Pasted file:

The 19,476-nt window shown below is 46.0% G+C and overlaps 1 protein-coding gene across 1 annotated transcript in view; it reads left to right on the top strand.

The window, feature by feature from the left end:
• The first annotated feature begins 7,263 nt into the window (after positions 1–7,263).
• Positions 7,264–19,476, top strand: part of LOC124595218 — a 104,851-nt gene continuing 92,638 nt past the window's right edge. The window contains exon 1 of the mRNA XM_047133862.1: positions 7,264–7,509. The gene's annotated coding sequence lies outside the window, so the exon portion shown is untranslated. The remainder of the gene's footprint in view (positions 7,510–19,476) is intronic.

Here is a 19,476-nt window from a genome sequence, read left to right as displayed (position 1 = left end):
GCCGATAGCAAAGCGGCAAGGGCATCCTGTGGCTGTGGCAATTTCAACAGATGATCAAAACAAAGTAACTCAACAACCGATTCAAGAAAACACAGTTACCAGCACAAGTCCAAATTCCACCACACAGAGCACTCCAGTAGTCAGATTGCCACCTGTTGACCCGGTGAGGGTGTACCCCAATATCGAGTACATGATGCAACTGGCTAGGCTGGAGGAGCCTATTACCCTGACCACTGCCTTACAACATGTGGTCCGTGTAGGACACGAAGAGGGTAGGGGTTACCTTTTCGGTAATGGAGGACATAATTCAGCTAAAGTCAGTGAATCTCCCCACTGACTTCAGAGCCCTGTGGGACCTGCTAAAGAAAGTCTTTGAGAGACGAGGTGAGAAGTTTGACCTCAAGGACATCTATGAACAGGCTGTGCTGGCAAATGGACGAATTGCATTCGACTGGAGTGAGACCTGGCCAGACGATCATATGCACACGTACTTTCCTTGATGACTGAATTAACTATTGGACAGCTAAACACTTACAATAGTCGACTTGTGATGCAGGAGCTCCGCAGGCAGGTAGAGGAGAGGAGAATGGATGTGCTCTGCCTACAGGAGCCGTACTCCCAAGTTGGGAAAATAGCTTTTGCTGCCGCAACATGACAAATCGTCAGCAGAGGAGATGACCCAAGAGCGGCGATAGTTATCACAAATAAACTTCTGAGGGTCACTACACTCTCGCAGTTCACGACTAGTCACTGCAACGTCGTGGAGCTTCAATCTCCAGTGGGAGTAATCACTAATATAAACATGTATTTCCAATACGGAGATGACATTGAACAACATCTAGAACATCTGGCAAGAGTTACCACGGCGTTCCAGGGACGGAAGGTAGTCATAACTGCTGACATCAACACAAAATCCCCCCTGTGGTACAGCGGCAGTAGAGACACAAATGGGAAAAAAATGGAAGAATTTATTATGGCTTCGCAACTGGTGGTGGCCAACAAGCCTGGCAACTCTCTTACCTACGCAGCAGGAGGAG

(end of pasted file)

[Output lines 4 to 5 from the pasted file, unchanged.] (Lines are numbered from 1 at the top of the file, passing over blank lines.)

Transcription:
• Positions 7,264–19,476, top strand: part of LOC124595218 — a 104,851-nt gene continuing 92,638 nt past the window's right edge. The window contains exon 1 of the mRNA XM_047133862.1: positions 7,264–7,509. The gene's annotated coding sequence lies outside the window, so the exon portion shown is untranslated. The remainder of the gene's footprint in view (positions 7,510–19,476) is intronic.

Here is a 19,476-nt window from a genome sequence, read left to right as displayed (position 1 = left end):